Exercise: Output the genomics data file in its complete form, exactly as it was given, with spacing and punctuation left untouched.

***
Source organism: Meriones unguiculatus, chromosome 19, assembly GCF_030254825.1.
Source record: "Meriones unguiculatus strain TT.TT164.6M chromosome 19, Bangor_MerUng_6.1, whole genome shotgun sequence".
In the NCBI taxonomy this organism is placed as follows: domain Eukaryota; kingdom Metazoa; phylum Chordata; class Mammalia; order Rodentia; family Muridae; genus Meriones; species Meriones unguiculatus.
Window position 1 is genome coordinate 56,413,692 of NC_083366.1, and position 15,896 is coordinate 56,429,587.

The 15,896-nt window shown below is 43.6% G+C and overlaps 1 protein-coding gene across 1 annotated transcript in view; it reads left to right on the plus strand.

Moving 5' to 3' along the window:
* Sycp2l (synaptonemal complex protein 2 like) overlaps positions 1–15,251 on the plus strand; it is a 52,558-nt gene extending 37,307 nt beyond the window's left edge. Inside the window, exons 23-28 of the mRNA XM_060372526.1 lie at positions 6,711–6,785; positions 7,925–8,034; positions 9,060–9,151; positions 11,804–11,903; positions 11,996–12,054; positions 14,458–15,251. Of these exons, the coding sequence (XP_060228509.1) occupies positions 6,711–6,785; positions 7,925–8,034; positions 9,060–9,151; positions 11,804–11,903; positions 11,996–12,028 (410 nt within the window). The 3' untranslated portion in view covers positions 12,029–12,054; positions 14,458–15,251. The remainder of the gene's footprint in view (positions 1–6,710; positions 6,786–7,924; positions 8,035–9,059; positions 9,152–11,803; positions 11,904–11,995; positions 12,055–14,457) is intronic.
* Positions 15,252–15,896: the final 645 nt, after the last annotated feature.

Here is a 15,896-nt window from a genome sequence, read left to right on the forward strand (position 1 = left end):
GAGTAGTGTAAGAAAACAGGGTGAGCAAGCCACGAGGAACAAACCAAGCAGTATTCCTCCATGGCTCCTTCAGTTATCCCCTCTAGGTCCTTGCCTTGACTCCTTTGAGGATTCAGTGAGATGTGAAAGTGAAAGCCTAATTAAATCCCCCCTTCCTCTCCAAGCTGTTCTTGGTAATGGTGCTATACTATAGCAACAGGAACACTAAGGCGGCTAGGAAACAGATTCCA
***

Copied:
Source organism: Meriones unguiculatus, chromosome 19, assembly GCF_030254825.1.
Source record: "Meriones unguiculatus strain TT.TT164.6M chromosome 19, Bangor_MerUng_6.1, whole genome shotgun sequence".
In the NCBI taxonomy this organism is placed as follows: domain Eukaryota; kingdom Metazoa; phylum Chordata; class Mammalia; order Rodentia; family Muridae; genus Meriones; species Meriones unguiculatus.
Window position 1 is genome coordinate 56,413,692 of NC_083366.1, and position 15,896 is coordinate 56,429,587.

The 15,896-nt window shown below is 43.6% G+C and overlaps 1 protein-coding gene across 1 annotated transcript in view; it reads left to right on the plus strand.

Moving 5' to 3' along the window:
* Sycp2l (synaptonemal complex protein 2 like) overlaps positions 1–15,251 on the plus strand; it is a 52,558-nt gene extending 37,307 nt beyond the window's left edge. Inside the window, exons 23-28 of the mRNA XM_060372526.1 lie at positions 6,711–6,785; positions 7,925–8,034; positions 9,060–9,151; positions 11,804–11,903; positions 11,996–12,054; positions 14,458–15,251. Of these exons, the coding sequence (XP_060228509.1) occupies positions 6,711–6,785; positions 7,925–8,034; positions 9,060–9,151; positions 11,804–11,903; positions 11,996–12,028 (410 nt within the window). The 3' untranslated portion in view covers positions 12,029–12,054; positions 14,458–15,251. The remainder of the gene's footprint in view (positions 1–6,710; positions 6,786–7,924; positions 8,035–9,059; positions 9,152–11,803; positions 11,904–11,995; positions 12,055–14,457) is intronic.
* Positions 15,252–15,896: the final 645 nt, after the last annotated feature.

Here is a 15,896-nt window from a genome sequence, read left to right on the forward strand (position 1 = left end):
GAGTAGTGTAAGAAAACAGGGTGAGCAAGCCACGAGGAACAAACCAAGCAGTATTCCTCCATGGCTCCTTCAGTTATCCCCTCTAGGTCCTTGCCTTGACTCCTTTGAGGATTCAGTGAGATGTGAAAGTGAAAGCCTAATTAAATCCCCCCTTCCTCTCCAAGCTGTTCTTGGTAATGGTGCTATACTATAGCAACAGGAACACTAAGGCGGCTAGGAAACAGATTCCA